We then tidied up our survey so that we only use one survey across the whole site. It’s now much easier to get a big picture view of the site because all the survey results are in one place. We use the survey to get our quality measurement by asking the user what sort of feedback they would like to give. The options are “criticism”, “suggestions for improvement”, or “errors, mistakes or broken links”. We monitor the last option to measure the quality of our advice. (We are considering adding “praise” as an option, however it is much more likely for a user to leave feedback when they are feeling disgruntled.)

The survey used to have multiple free text fields that were difficult to analyse and in which users were repeating the same information multiple times. We now have just one free text field which makes it much easier to analyse.

These small changes made a big impact on the feedback we were gathering. However, it was still a time consuming task for user researchers and content designers to sift through all the feedback. Even though we had reduced the three free text fields on the survey to just one, it was still an overwhelming amount of information to extract meaningful feedback from.

We needed a way to expose the feedback in a more meaningful way which had to suit how the team worked. So, using Google Data Studio our data scientist pulled all the insights into one place. And here’s how it looks:

This page of our feedback explorer shows the satisfaction measurement – the percentage of Yes/No answers to the question at the bottom of each page “Did this advice help?”. We can choose to look at the percentage for the whole site, site sections, or drill down to individual pages to see how they perform in relation to the rest of the site.

This page of our feedback explorer shows the satisfaction measurement broken down. If a users says that the advice was not helpful, then we ask them why. Again, we can do this for the whole site, site section or individual pages.

This page of our feedback explorer shows the quality measurement that we get from our survey data. We monitor how many reports of errors, mistakes or broken links we get, and try to reduce that number month on month. We measure the sentiment of the user’s message using text analysis.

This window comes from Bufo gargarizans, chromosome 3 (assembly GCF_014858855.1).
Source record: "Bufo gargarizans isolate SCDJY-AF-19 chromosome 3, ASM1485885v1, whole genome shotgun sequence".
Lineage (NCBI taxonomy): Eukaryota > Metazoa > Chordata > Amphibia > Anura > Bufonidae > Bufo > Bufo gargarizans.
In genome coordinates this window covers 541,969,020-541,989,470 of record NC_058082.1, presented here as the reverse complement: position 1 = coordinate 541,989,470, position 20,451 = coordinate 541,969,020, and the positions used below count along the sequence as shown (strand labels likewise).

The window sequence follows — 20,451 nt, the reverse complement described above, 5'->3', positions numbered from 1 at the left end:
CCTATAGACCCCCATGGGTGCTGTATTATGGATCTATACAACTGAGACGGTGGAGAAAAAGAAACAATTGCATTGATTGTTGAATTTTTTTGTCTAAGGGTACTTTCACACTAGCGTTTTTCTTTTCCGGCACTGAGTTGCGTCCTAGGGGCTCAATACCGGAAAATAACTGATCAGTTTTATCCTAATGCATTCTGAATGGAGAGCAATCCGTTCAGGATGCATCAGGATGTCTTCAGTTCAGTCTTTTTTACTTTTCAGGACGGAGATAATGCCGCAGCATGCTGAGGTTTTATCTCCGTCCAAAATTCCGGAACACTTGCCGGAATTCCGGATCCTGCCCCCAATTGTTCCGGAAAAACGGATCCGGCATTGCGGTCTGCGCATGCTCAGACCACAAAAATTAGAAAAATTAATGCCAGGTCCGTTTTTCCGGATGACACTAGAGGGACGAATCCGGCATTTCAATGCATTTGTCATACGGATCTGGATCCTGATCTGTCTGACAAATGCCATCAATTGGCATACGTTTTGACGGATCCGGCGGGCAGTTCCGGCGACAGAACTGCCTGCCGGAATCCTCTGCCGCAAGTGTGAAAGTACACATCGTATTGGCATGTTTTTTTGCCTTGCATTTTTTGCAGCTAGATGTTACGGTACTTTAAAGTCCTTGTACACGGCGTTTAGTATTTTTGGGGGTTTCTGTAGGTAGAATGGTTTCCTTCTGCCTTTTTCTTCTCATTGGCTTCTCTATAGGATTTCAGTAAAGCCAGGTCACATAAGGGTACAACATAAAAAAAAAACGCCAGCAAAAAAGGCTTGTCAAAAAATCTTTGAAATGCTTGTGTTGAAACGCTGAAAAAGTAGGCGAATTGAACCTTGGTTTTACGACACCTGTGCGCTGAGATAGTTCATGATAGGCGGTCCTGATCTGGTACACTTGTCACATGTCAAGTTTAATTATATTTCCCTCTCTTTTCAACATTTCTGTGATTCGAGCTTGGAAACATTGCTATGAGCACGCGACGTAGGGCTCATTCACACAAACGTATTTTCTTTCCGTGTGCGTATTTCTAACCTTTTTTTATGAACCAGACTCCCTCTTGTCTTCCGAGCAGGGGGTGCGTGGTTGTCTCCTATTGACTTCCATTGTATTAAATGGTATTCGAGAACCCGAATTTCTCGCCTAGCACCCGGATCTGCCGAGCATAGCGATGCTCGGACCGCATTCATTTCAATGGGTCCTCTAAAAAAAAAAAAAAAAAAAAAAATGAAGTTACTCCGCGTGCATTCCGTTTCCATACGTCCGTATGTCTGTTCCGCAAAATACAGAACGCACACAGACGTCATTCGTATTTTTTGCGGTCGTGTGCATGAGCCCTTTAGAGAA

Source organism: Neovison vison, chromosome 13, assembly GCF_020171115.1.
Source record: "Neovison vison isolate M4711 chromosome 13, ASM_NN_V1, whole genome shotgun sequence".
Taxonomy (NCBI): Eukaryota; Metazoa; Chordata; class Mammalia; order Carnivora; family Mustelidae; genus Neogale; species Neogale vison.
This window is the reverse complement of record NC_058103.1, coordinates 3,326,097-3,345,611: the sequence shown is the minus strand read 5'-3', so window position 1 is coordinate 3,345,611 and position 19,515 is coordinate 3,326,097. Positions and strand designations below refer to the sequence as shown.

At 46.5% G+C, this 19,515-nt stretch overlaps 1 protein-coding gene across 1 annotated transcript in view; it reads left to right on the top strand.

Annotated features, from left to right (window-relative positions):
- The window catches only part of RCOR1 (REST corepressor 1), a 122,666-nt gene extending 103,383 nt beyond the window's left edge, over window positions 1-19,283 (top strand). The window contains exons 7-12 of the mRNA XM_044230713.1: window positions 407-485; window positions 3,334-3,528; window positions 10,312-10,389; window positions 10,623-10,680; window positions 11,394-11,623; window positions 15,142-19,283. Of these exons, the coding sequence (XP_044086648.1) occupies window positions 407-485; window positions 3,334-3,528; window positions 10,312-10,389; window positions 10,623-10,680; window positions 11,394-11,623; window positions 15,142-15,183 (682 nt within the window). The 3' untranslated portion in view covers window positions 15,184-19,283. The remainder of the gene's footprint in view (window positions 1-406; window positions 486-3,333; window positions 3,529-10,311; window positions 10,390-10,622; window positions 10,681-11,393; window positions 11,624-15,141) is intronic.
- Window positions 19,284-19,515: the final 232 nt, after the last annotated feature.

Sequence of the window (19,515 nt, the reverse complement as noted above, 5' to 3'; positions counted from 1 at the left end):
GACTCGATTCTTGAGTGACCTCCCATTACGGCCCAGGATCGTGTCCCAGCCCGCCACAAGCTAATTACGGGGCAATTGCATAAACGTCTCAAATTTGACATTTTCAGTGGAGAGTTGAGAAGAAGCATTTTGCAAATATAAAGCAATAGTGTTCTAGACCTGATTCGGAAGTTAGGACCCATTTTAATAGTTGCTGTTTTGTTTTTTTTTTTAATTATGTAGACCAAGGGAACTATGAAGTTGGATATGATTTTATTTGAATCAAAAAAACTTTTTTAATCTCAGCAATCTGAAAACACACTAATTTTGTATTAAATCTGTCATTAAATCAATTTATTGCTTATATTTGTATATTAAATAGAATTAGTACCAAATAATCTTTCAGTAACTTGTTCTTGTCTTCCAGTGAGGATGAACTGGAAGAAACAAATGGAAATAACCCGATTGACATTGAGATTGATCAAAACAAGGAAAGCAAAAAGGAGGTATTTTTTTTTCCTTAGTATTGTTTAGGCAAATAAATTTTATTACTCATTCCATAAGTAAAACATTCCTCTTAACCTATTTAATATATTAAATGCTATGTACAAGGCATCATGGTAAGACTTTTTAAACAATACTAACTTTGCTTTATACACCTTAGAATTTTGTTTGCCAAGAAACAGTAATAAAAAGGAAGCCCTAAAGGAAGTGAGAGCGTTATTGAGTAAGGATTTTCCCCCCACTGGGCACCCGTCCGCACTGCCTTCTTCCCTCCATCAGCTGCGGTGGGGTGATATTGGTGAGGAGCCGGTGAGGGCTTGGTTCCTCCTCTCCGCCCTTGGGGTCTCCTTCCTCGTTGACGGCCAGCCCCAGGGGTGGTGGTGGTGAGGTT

Finally, we had the email feedback to deal with. Staff and volunteers could email a group account. This was difficult to manage and keep on top of. We decided that the best approach to dealing with these was to pull them into a ticketing system. With the direction of our Service Desk team we implemented FreshService ticketing to manage all feedback. This is worth a blog post in it’s own right, so I’ll save the details for another day!

So where are we now based on where we wanted to be a year ago?

  • We know how satisfied clients and advisors are with our online advice

  • We have a better understanding of the quality of our advice

  • We use Google Data Studio to visualise this with data

  • We can now close the feedback loop with FreshService ticketing functionality

  • We don’t yet automatically flag potential issues

  • We don’t yet analyse trends in feedback

Our feedback strategy is a work in progress that we strive to continually improve.

14 views0 comments

My folks are the ultimate UX practitioners. They made parenting look so darned simple (which, for the record, it's really not).

Behind my carefree upbringing was a complex structure that I couldn't see; a constantly evolving architecture of morality, ethics, education and boundaries. My folks had some pretty stern error messages too, but, I'll not lie, they were necessary. Their project is ongoing, but requires fewer updates these days.

I'm a London based practitioner bringing UX into real life, and real life into UX.